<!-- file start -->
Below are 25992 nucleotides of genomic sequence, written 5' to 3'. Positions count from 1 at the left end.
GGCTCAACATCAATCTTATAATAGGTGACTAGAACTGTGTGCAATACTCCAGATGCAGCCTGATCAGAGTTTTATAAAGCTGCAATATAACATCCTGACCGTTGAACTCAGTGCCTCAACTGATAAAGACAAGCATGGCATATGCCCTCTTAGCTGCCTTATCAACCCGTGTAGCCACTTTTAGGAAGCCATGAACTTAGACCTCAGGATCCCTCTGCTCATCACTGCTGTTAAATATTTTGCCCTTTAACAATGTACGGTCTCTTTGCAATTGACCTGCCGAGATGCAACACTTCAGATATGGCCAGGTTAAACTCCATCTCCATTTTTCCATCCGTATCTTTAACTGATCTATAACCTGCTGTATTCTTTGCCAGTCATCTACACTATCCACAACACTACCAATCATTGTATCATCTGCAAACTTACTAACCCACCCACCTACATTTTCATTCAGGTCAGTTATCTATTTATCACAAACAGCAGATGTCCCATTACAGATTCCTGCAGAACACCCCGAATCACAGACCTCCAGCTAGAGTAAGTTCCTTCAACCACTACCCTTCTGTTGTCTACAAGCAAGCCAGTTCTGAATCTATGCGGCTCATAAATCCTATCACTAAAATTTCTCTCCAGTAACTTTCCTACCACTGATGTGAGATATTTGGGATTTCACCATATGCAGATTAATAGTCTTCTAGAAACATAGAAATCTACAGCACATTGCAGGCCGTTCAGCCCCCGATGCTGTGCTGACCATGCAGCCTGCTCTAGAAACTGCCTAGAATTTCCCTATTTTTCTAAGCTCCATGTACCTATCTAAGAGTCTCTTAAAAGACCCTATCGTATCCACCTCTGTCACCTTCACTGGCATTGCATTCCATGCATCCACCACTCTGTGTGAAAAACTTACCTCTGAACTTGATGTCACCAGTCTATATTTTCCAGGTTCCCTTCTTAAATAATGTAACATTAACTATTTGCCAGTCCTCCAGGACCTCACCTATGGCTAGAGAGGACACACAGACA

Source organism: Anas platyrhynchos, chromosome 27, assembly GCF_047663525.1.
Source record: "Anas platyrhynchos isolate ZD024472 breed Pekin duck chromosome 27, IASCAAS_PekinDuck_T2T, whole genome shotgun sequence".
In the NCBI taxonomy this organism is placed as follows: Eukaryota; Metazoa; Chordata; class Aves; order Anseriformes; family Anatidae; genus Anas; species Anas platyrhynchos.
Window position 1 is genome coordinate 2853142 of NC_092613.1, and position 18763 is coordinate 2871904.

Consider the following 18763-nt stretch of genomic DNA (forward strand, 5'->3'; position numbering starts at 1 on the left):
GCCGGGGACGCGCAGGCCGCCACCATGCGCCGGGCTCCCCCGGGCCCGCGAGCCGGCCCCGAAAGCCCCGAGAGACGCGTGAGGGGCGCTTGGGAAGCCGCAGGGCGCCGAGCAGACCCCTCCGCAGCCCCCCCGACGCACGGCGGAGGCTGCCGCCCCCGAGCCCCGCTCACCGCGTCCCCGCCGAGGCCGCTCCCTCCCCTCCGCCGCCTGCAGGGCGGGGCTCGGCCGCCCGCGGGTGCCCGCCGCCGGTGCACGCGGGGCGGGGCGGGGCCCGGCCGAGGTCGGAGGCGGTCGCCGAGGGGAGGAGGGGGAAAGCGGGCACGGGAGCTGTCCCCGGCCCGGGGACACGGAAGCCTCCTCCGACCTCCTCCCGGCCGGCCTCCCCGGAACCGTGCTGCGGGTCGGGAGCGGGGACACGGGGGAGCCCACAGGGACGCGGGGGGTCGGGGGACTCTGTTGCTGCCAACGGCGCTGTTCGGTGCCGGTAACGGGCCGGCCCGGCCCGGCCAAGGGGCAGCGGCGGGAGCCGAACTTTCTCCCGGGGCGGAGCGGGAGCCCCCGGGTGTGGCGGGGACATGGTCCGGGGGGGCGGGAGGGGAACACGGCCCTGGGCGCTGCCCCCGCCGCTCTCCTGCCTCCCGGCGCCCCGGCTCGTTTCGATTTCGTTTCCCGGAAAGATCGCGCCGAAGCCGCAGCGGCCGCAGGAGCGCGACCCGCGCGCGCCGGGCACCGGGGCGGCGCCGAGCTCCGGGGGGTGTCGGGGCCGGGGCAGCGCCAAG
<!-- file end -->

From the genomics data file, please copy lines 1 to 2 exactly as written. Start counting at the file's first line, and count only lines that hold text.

Below are 25992 nucleotides of genomic sequence, written 5' to 3'. Positions count from 1 at the left end.
GGCTCAACATCAATCTTATAATAGGTGACTAGAACTGTGTGCAATACTCCAGATGCAGCCTGATCAGAGTTTTATAAAGCTGCAATATAACATCCTGACCGTTGAACTCAGTGCCTCAACTGATAAAGACAAGCATGGCATATGCCCTCTTAGCTGCCTTATCAACCCGTGTAGCCACTTTTAGGAAGCCATGAACTTAGACCTCAGGATCCCTCTGCTCATCACTGCTGTTAAATATTTTGCCCTTTAACAATGTACGGTCTCTTTGCAATTGACCTGCCGAGATGCAACACTTCAGATATGGCCAGGTTAAACTCCATCTCCATTTTTCCATCCGTATCTTTAACTGATCTATAACCTGCTGTATTCTTTGCCAGTCATCTACACTATCCACAACACTACCAATCATTGTATCATCTGCAAACTTACTAACCCACCCACCTACATTTTCATTCAGGTCAGTTATCTATTTATCACAAACAGCAGATGTCCCATTACAGATTCCTGCAGAACACCCCGAATCACAGACCTCCAGCTAGAGTAAGTTCCTTCAACCACTACCCTTCTGTTGTCTACAAGCAAGCCAGTTCTGAATCTATGCGGCTCATAAATCCTATCACTAAAATTTCTCTCCAGTAACTTTCCTACCACTGATGTGAGATATTTGGGATTTCACCATATGCAGATTAATAGTCTTCTAGAAACATAGAAATCTACAGCACATTGCAGGCCGTTCAGCCCCCGATGCTGTGCTGACCATGCAGCCTGCTCTAGAAACTGCCTAGAATTTCCCTATTTTTCTAAGCTCCATGTACCTATCTAAGAGTCTCTTAAAAGACCCTATCGTATCCACCTCTGTCACCTTCACTGGCATTGCATTCCATGCATCCACCACTCTGTGTGAAAAACTTACCTCTGAACTTGATGTCACCAGTCTATATTTTCCAGGTTCCCTTCTTAAATAATGTAACATTAACTATTTGCCAGTCCTCCAGGACCTCACCTATGGCTAGAGAGGACACACAGACA